As you all may recall from history class, in 1773 a group of Boston residence that were upset by the high taxes from the British, tossed the bales of tea into the bay. This would come to be known as The Boston Tea Party. If you were fortunate enough, you may have even visited the museum that celebrates this historic event during a school field trip. What you might not be familiar with is the Rhode Island Tea Party.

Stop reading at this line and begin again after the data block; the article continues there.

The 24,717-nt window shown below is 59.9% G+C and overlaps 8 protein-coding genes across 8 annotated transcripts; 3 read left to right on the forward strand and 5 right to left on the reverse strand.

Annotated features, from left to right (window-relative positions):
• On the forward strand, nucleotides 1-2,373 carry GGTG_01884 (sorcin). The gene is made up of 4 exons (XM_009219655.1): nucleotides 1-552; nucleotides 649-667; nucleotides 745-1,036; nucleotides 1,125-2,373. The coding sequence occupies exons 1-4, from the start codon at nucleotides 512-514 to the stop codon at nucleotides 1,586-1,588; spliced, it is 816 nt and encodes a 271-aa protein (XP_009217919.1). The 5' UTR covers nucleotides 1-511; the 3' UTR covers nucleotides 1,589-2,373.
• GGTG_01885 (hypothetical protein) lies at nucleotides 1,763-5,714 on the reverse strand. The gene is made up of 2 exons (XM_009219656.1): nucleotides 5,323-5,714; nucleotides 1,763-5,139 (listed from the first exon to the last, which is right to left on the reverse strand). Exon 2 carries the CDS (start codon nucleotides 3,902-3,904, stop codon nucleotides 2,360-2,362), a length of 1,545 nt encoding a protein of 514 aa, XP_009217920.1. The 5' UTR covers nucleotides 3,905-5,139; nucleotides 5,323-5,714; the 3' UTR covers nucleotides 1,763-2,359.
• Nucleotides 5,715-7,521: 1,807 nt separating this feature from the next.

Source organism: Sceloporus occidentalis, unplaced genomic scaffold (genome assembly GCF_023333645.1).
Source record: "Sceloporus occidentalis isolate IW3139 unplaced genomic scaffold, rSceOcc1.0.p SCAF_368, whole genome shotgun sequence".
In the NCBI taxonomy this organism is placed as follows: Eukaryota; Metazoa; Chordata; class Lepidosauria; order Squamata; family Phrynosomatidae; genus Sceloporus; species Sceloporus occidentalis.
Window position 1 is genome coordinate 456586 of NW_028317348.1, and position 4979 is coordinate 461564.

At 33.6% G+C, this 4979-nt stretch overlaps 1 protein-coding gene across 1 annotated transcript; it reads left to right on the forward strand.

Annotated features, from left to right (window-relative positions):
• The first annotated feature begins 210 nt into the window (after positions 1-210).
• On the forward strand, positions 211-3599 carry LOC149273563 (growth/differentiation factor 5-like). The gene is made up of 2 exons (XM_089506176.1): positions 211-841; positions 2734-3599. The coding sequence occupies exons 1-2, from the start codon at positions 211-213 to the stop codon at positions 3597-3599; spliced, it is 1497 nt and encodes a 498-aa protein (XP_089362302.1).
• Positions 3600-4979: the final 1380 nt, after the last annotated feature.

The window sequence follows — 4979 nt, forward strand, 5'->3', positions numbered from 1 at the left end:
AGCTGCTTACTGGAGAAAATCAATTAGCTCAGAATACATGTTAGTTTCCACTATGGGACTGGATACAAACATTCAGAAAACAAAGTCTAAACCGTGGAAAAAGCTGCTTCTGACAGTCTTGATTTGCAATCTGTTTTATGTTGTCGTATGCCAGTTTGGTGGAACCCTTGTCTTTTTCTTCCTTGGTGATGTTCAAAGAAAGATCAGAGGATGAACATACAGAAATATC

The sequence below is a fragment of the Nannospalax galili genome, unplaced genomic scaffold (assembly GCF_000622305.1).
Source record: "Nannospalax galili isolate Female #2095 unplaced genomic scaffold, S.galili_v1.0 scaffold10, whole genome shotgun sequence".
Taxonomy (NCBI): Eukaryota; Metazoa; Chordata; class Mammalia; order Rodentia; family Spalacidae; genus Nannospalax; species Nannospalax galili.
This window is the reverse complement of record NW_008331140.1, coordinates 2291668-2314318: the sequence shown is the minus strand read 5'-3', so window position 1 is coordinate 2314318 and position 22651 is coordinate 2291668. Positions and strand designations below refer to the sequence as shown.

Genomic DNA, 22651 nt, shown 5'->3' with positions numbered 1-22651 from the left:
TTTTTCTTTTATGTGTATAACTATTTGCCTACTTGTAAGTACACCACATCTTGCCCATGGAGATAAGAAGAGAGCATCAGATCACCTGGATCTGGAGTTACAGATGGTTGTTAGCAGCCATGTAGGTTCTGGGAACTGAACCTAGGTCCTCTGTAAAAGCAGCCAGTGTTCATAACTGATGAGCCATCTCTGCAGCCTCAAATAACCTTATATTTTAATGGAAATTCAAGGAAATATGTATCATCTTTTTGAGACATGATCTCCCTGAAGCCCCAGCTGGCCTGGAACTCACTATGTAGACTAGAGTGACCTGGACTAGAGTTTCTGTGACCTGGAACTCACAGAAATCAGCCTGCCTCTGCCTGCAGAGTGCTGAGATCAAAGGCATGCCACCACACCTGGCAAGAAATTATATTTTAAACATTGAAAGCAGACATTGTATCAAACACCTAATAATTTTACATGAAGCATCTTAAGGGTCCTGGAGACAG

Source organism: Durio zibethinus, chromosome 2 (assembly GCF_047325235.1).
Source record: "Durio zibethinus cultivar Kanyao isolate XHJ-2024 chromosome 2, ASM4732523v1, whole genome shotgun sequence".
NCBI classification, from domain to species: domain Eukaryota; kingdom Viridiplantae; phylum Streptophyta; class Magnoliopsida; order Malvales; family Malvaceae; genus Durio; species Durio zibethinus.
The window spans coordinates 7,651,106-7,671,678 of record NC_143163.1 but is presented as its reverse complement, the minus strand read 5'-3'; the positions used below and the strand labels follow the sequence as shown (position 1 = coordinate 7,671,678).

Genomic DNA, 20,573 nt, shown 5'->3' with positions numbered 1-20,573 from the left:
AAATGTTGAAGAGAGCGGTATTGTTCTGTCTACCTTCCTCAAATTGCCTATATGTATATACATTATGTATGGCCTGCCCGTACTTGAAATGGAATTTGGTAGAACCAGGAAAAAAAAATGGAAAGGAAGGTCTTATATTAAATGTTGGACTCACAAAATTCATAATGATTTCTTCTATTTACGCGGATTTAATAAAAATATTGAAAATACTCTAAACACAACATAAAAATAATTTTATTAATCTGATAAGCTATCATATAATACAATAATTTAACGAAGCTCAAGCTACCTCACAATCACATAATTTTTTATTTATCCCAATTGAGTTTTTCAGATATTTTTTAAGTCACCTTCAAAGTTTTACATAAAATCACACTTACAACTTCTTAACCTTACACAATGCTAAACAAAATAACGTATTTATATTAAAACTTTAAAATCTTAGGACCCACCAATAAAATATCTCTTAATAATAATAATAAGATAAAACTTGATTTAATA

The Continental Congress determined King George’s rule to be tyrannical and infringing the colonists’ rights as Englishmen. Rhode Islanders overwhelmingly agreed to show support against British. On March 2, 1775, the colonists lit a bonfire on Market Square in Providence. after speech making and the ringing of bells, the colonists tossed hundreds of pounds of the British stash of tea into the fire, in protest against the Crown . Though their message was loud and clear, it seems to not have the same impact to earn it place in the history book. It could be due to the fact that the Boston Tea Party had taken place two years earlier. Still though, I think that the Rhode Islander’s more aggressive and direct method deserves much recognition. What ever the reason maybe, you won’t find a museum, reenactments, or even a souvenir shop dedicate to this event in Providence. The most you’ll find is a plaque commemorating this occasion outside the Market House in downtown Providence. Personally I like to think of the Providence Water Fires as a tribute to these brave Rhode Islanders, and those who burned the Gaspee. Or maybe the Water fire just further demonstrate the proclivity for fire Rhode Islander seem to have.
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